Safety Is Key to Private Spaceflight's Rise & Success
PALO ALTO, Calif. — Commercial human spaceflight will need to be much safer than the space shuttle for the industry to really take off, experts say.
NASA's venerable space shuttle program suffered two fatal accidents in its 30 years of orbital service — the 1986 Challenger tragedy and the 2003 destruction of Columbia, both of which killed all seven astronauts on board.
The space shuttle fleet blasted off a total of 135 times before its retirement in 2011, giving the iconic vehicle a fatal-accident rate of about 1.5 percent. Private spaceflight companies will have to do considerably better than that if they hope to build a viable industry, observers say.
"It's going to have to be at least perceived as being relatively safe," George Nield, associate administrator for commercial space transportation at the U.S. Federal Aviation Administration, said here earlier this month during a space-entrepreneurship forum organized by Stanford University's Institute for Economic Policy Research. [Space Travel: Danger at Every Phase (Infographic)]
What 'safe' means for spaceflight
While the industry should do its best to prevent accidents, "safe" does not mean no mishaps at all, Nield said, as that's an impossible standard to meet. Planes crash occasionally, after all, but many millions of people still travel regularly by air.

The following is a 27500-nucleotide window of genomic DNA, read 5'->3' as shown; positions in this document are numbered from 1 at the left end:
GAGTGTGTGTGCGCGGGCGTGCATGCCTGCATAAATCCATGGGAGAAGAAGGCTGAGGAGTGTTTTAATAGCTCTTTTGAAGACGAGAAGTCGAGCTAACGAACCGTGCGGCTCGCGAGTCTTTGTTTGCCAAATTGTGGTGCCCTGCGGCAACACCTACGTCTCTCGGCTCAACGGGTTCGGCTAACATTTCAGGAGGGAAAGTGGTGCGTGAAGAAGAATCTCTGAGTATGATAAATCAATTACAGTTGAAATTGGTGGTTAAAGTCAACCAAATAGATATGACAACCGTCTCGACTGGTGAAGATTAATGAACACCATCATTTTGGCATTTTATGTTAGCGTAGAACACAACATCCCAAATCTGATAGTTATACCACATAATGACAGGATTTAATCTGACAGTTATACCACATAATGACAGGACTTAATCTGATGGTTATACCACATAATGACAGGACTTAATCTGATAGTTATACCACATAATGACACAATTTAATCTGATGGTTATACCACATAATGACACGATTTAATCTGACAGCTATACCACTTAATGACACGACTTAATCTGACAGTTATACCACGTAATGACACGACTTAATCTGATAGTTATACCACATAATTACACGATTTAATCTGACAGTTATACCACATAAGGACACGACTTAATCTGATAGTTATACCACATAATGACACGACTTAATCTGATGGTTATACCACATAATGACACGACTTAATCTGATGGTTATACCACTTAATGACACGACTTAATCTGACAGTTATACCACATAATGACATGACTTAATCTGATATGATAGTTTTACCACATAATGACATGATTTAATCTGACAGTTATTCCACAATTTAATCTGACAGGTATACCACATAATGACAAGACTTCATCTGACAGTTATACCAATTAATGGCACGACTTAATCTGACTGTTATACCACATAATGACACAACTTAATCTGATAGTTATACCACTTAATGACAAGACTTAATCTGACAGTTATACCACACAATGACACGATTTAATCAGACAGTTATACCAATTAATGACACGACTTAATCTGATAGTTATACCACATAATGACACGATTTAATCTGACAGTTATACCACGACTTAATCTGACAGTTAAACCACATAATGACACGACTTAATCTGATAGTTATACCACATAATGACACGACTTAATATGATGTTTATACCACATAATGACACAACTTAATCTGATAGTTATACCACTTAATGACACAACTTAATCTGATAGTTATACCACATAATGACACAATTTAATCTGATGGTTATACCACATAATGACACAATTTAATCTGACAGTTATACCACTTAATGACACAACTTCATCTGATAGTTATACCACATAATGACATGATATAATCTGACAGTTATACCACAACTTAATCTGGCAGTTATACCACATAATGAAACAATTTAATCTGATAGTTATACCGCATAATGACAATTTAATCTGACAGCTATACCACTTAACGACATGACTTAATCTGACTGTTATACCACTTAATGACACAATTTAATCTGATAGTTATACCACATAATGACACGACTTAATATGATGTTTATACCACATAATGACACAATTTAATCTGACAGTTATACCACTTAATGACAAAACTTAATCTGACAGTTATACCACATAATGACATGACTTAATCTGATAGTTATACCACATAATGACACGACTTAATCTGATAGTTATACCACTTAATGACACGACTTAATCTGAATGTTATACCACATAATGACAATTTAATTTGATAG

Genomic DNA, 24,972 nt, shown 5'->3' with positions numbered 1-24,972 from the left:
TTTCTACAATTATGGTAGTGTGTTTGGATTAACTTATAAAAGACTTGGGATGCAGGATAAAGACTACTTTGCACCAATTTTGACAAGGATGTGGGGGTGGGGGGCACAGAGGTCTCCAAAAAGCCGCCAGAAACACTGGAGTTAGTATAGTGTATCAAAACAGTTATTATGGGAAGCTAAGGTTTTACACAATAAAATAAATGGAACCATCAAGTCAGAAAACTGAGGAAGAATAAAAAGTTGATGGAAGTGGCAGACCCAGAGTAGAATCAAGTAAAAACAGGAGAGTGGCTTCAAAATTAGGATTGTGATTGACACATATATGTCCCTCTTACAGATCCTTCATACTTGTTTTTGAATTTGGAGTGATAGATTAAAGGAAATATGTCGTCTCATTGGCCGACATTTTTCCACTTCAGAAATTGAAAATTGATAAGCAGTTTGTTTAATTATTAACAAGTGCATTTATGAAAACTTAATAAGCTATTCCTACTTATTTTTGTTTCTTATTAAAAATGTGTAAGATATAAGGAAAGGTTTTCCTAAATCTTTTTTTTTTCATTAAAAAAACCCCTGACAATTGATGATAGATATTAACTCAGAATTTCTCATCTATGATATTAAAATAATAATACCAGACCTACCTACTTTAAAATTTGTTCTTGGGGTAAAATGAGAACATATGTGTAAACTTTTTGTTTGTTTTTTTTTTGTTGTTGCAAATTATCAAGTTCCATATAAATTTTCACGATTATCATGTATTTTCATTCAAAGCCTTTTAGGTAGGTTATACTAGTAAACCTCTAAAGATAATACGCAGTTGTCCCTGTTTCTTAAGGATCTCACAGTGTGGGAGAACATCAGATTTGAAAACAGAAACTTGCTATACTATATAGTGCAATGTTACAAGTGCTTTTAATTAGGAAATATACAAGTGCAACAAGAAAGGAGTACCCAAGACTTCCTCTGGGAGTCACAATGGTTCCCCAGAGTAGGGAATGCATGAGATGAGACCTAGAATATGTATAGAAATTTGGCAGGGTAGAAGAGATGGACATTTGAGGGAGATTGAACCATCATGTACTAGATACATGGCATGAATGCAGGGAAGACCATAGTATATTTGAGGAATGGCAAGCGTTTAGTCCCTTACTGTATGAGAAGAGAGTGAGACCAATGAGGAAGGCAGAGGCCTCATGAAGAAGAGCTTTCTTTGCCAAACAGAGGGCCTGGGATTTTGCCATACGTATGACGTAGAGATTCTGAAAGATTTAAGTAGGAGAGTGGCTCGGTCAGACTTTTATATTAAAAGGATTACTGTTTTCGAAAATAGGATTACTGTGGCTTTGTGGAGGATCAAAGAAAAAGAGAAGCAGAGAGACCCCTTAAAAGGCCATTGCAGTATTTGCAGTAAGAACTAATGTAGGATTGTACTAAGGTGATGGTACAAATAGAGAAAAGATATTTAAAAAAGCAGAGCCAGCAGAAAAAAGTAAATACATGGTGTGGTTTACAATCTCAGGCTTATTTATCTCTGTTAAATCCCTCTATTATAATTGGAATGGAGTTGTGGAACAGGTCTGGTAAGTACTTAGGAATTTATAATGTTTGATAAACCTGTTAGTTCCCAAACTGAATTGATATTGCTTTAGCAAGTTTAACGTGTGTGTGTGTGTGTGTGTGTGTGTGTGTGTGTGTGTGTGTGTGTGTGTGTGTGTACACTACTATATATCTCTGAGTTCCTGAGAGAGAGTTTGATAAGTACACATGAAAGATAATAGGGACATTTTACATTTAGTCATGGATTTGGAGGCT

Indeed, the private spaceflight industry should look for inspiration to commercial aviation, which averages about one fatal accident per 1 million operations, he added.
"Will we ever get that kind of safety record for space? I don't know," Nield said. "It's hard. Our difficult environment, more expensive — there's a lot of reasons why we might not be able to get quite that good. But it's a good target to shoot for."
Preparing for the inevitable
Commercial spaceflight companies need to prepare themselves, their customers and the nation for the inevitability of accidents, however rare they turn out to be, Nield and others said.
It's particularly important for Congress to be informed, to minimize the chances that a mishap inspires a wave of reactionary and potentially industry-crushing regulation.
"You start telling legislators now — it's not a matter of if, it's a matter of when," said Andrew Nelson, chief operating officer of XCOR Aerospace, which is selling seats on its suborbital Lynx spacecraft for $95,000 each.
Nield agreed, stressing the need for all the players in the emerging industry to work together on this subject, sensitive though it may be.
"We shouldn't pretend that this is going to be free of risk," Nield said. "We need to work together as a community — industry, government — and help the public, the media and our leaders in Congress and the administration to understand the risks involved and the benefits. That is probably the most important thing we can do."
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